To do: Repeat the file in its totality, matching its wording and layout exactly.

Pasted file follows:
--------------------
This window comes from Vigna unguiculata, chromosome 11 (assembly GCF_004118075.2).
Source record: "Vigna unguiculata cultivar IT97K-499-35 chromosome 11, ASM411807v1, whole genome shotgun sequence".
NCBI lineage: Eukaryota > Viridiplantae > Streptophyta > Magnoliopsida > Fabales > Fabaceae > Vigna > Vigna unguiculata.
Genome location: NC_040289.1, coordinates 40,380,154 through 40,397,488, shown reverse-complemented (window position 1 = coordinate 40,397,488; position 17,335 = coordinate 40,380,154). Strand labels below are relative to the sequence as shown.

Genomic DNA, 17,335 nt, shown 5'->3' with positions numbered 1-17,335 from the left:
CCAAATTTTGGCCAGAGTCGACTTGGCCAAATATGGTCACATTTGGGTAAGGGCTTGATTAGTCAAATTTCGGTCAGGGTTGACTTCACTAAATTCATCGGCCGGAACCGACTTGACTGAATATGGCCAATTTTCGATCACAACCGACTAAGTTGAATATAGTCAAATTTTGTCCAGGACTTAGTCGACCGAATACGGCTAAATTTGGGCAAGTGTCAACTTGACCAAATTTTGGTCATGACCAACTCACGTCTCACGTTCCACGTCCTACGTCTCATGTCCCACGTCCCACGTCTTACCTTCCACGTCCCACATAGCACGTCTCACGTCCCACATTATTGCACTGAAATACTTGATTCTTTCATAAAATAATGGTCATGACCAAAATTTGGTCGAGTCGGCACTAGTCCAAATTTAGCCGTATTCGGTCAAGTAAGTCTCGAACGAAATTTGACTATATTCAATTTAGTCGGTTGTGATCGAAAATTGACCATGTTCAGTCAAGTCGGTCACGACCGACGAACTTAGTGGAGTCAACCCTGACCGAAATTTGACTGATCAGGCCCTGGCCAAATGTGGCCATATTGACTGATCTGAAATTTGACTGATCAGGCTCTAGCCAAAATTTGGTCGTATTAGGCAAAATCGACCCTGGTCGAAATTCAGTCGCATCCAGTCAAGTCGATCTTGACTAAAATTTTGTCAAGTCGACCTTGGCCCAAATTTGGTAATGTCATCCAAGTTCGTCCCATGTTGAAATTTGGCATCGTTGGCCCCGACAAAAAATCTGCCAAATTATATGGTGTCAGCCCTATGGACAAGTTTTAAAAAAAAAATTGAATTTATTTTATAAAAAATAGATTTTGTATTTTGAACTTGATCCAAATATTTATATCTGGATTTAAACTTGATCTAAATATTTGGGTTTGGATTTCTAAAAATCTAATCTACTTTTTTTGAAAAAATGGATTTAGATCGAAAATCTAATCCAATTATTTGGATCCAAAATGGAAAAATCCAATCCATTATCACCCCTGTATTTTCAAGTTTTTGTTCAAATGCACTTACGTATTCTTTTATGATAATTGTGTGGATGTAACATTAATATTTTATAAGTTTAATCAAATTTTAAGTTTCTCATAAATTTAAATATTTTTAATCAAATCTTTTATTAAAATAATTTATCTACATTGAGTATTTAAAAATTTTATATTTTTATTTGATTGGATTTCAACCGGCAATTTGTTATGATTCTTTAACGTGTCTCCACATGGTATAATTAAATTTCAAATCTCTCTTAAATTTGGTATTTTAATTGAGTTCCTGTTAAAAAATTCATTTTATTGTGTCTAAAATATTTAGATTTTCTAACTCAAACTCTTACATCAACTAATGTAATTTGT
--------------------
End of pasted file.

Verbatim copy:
This window comes from Vigna unguiculata, chromosome 11 (assembly GCF_004118075.2).
Source record: "Vigna unguiculata cultivar IT97K-499-35 chromosome 11, ASM411807v1, whole genome shotgun sequence".
NCBI lineage: Eukaryota > Viridiplantae > Streptophyta > Magnoliopsida > Fabales > Fabaceae > Vigna > Vigna unguiculata.
Genome location: NC_040289.1, coordinates 40,380,154 through 40,397,488, shown reverse-complemented (window position 1 = coordinate 40,397,488; position 17,335 = coordinate 40,380,154). Strand labels below are relative to the sequence as shown.

Genomic DNA, 17,335 nt, shown 5'->3' with positions numbered 1-17,335 from the left:
CCAAATTTTGGCCAGAGTCGACTTGGCCAAATATGGTCACATTTGGGTAAGGGCTTGATTAGTCAAATTTCGGTCAGGGTTGACTTCACTAAATTCATCGGCCGGAACCGACTTGACTGAATATGGCCAATTTTCGATCACAACCGACTAAGTTGAATATAGTCAAATTTTGTCCAGGACTTAGTCGACCGAATACGGCTAAATTTGGGCAAGTGTCAACTTGACCAAATTTTGGTCATGACCAACTCACGTCTCACGTTCCACGTCCTACGTCTCATGTCCCACGTCCCACGTCTTACCTTCCACGTCCCACATAGCACGTCTCACGTCCCACATTATTGCACTGAAATACTTGATTCTTTCATAAAATAATGGTCATGACCAAAATTTGGTCGAGTCGGCACTAGTCCAAATTTAGCCGTATTCGGTCAAGTAAGTCTCGAACGAAATTTGACTATATTCAATTTAGTCGGTTGTGATCGAAAATTGACCATGTTCAGTCAAGTCGGTCACGACCGACGAACTTAGTGGAGTCAACCCTGACCGAAATTTGACTGATCAGGCCCTGGCCAAATGTGGCCATATTGACTGATCTGAAATTTGACTGATCAGGCTCTAGCCAAAATTTGGTCGTATTAGGCAAAATCGACCCTGGTCGAAATTCAGTCGCATCCAGTCAAGTCGATCTTGACTAAAATTTTGTCAAGTCGACCTTGGCCCAAATTTGGTAATGTCATCCAAGTTCGTCCCATGTTGAAATTTGGCATCGTTGGCCCCGACAAAAAATCTGCCAAATTATATGGTGTCAGCCCTATGGACAAGTTTTAAAAAAAAAATTGAATTTATTTTATAAAAAATAGATTTTGTATTTTGAACTTGATCCAAATATTTATATCTGGATTTAAACTTGATCTAAATATTTGGGTTTGGATTTCTAAAAATCTAATCTACTTTTTTTGAAAAAATGGATTTAGATCGAAAATCTAATCCAATTATTTGGATCCAAAATGGAAAAATCCAATCCATTATCACCCCTGTATTTTCAAGTTTTTGTTCAAATGCACTTACGTATTCTTTTATGATAATTGTGTGGATGTAACATTAATATTTTATAAGTTTAATCAAATTTTAAGTTTCTCATAAATTTAAATATTTTTAATCAAATCTTTTATTAAAATAATTTATCTACATTGAGTATTTAAAAATTTTATATTTTTATTTGATTGGATTTCAACCGGCAATTTGTTATGATTCTTTAACGTGTCTCCACATGGTATAATTAAATTTCAAATCTCTCTTAAATTTGGTATTTTAATTGAGTTCCTGTTAAAAAATTCATTTTATTGTGTCTAAAATATTTAGATTTTCTAACTCAAACTCTTACATCAACTAATGTAATTTGT